As for Za's mention of the German being more specific - the language tends to lump several words together to be descriptive in a new term - hence Fliedermaus for bat - but I've seen plenty of references to wadis, bocage and to Carabinieri for instance to say that it wasn't just German words that were used. So I think too, in some cases it's easier to use a word already invented than to make one of our own for English.

    What I do find peculiar, is the use of U-Boat, not U-Boot , but then we Brits would be too lazy to pronounce it correctly !! Another example perhaps of taking terminology and making it English.

    I don't think you are going to get a definitive answer to how it developed, but I'd imagine that Owen hit the nail on the head in that many German terms were brought to the forefront thanks to Goebbels' propaganda.
     
  8. Phaethon

    Phaethon Historian

    I think this is one question that seems simple; but is actually a lot deeper. However I think Owen nailed it, at least partly.

    Britain invented the tank, no matter how many designs came before, it was the first producable weapon of its type that was effective. Because we won the war, I'm guessing thats why the term Panzer is no longer in use outside of germany.

    However; thanks to the german properganda machine and their skilled engineers (or at least designers), they created something beyond the tank; their own unique take, the stylized image of which is still incredibly vivid today.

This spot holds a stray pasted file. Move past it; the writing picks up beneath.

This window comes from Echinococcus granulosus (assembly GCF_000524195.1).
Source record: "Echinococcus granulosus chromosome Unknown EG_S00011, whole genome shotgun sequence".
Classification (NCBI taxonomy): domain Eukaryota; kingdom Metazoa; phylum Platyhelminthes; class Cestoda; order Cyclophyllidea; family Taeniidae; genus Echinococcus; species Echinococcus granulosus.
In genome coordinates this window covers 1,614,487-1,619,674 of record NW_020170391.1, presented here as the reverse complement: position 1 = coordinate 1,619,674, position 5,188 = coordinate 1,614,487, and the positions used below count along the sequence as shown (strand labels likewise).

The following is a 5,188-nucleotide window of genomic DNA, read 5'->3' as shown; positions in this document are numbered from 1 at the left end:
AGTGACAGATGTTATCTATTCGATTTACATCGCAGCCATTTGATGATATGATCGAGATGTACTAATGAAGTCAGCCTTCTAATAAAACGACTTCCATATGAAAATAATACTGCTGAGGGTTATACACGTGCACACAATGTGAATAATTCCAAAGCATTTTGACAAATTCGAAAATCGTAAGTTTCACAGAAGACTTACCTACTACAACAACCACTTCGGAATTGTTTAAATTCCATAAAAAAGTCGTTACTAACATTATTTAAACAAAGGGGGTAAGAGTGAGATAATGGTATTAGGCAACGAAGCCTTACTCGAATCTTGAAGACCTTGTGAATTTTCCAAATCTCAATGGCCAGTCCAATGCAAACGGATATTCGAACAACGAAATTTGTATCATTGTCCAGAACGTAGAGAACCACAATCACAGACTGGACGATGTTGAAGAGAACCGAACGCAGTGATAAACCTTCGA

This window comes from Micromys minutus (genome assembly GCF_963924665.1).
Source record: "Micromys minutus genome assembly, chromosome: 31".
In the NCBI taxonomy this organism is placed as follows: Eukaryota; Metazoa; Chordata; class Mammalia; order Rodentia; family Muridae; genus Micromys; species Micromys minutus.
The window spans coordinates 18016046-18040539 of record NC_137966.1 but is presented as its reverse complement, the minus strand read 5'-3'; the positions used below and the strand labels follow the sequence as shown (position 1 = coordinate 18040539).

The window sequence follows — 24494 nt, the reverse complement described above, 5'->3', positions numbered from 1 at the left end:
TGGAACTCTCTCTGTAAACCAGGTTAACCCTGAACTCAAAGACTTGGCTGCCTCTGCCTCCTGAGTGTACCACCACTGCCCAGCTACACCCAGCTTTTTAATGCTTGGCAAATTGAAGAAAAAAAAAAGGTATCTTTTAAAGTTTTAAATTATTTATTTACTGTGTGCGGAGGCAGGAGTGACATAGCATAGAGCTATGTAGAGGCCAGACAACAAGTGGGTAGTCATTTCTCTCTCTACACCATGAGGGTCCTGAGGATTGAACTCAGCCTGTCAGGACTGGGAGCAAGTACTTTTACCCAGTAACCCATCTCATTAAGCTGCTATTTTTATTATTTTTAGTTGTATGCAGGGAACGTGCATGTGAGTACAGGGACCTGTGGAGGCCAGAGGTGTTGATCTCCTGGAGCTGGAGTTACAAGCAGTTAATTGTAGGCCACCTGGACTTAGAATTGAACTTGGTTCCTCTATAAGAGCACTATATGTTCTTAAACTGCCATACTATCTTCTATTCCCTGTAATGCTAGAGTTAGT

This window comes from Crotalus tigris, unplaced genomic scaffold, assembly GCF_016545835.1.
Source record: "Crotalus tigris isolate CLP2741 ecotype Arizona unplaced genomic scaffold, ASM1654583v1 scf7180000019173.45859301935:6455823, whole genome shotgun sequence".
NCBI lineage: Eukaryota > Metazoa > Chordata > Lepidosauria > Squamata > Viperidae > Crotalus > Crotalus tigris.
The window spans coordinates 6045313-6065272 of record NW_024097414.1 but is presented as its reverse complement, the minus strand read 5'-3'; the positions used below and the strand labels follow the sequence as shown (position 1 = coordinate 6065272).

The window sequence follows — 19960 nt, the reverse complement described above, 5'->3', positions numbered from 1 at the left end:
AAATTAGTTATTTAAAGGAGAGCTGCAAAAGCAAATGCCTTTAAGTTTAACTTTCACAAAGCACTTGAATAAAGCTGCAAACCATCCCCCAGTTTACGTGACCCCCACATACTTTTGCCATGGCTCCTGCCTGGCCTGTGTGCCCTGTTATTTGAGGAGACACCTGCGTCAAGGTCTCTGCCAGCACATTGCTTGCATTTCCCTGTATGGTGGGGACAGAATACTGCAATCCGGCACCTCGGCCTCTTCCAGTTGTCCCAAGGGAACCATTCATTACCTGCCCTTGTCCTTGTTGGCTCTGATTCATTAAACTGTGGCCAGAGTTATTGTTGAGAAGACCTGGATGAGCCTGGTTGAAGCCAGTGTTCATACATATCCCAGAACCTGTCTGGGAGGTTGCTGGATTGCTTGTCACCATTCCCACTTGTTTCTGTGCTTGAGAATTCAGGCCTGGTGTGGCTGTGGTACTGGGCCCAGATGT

These vehicles were effectively anthropomorphized after their early crushing victories. A steel beast of terror for some, the romantic (and incidentally untrue) vision of a blitzkreig (and rolling across open planes with the cupola open) to others The germans played to this, and started giving them (less german) animal names, like the Tiger, Panther, elephant etc.

    I think this is why we get book and games with interchangable words to make titles like panzer/whirlwind/Assault/steel/iron/beast/cats; all of which envision a living animal with a metal heart.
     
  9. von Poop

    von Poop Adaministrator Admin

    Was struck today by how many modern Armour crews - serving or recent - seem to refer to their vehicles as 'Panzers' when chatting shit online.
    Certainly relatively common on arrse & assorted other services sort of FB/twatter chat.

    It's undeniable, and I think Owen nails it - Goebbels was good at his job.